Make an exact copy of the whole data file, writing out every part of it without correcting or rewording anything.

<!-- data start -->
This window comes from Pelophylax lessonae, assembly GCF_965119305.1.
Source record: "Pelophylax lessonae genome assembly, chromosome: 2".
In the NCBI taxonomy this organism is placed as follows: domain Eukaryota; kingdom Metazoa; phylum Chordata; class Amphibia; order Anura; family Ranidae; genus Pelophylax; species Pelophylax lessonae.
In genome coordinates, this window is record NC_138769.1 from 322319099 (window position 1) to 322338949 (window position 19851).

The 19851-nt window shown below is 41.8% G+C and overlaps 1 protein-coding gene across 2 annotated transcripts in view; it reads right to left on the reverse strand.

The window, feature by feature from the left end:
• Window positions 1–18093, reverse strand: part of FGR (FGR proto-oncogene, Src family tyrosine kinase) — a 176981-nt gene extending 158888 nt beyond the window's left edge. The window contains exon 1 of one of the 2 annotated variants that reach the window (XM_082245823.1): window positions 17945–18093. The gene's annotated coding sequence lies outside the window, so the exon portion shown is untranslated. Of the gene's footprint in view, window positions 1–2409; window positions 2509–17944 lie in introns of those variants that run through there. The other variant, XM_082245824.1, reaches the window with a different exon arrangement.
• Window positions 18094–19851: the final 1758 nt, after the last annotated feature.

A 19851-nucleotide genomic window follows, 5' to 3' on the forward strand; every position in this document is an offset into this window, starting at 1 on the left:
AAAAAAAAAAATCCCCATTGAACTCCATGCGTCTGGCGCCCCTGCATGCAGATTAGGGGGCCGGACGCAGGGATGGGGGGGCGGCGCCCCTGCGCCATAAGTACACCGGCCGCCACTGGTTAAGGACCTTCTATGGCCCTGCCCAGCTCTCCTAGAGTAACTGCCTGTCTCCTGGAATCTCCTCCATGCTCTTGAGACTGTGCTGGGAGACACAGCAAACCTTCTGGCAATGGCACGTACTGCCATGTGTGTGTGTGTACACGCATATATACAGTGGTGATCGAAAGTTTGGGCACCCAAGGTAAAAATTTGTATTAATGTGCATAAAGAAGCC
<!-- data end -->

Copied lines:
This window comes from Pelophylax lessonae, assembly GCF_965119305.1.
Source record: "Pelophylax lessonae genome assembly, chromosome: 2".
In the NCBI taxonomy this organism is placed as follows: domain Eukaryota; kingdom Metazoa; phylum Chordata; class Amphibia; order Anura; family Ranidae; genus Pelophylax; species Pelophylax lessonae.
In genome coordinates, this window is record NC_138769.1 from 322319099 (window position 1) to 322338949 (window position 19851).

The 19851-nt window shown below is 41.8% G+C and overlaps 1 protein-coding gene across 2 annotated transcripts in view; it reads right to left on the reverse strand.

The window, feature by feature from the left end:
• Window positions 1–18093, reverse strand: part of FGR (FGR proto-oncogene, Src family tyrosine kinase) — a 176981-nt gene extending 158888 nt beyond the window's left edge. The window contains exon 1 of one of the 2 annotated variants that reach the window (XM_082245823.1): window positions 17945–18093. The gene's annotated coding sequence lies outside the window, so the exon portion shown is untranslated. Of the gene's footprint in view, window positions 1–2409; window positions 2509–17944 lie in introns of those variants that run through there. The other variant, XM_082245824.1, reaches the window with a different exon arrangement.
• Window positions 18094–19851: the final 1758 nt, after the last annotated feature.

A 19851-nucleotide genomic window follows, 5' to 3' on the forward strand; every position in this document is an offset into this window, starting at 1 on the left:
AAAAAAAAAAATCCCCATTGAACTCCATGCGTCTGGCGCCCCTGCATGCAGATTAGGGGGCCGGACGCAGGGATGGGGGGGCGGCGCCCCTGCGCCATAAGTACACCGGCCGCCACTGGTTAAGGACCTTCTATGGCCCTGCCCAGCTCTCCTAGAGTAACTGCCTGTCTCCTGGAATCTCCTCCATGCTCTTGAGACTGTGCTGGGAGACACAGCAAACCTTCTGGCAATGGCACGTACTGCCATGTGTGTGTGTGTACACGCATATATACAGTGGTGATCGAAAGTTTGGGCACCCAAGGTAAAAATTTGTATTAATGTGCATAAAGAAGCC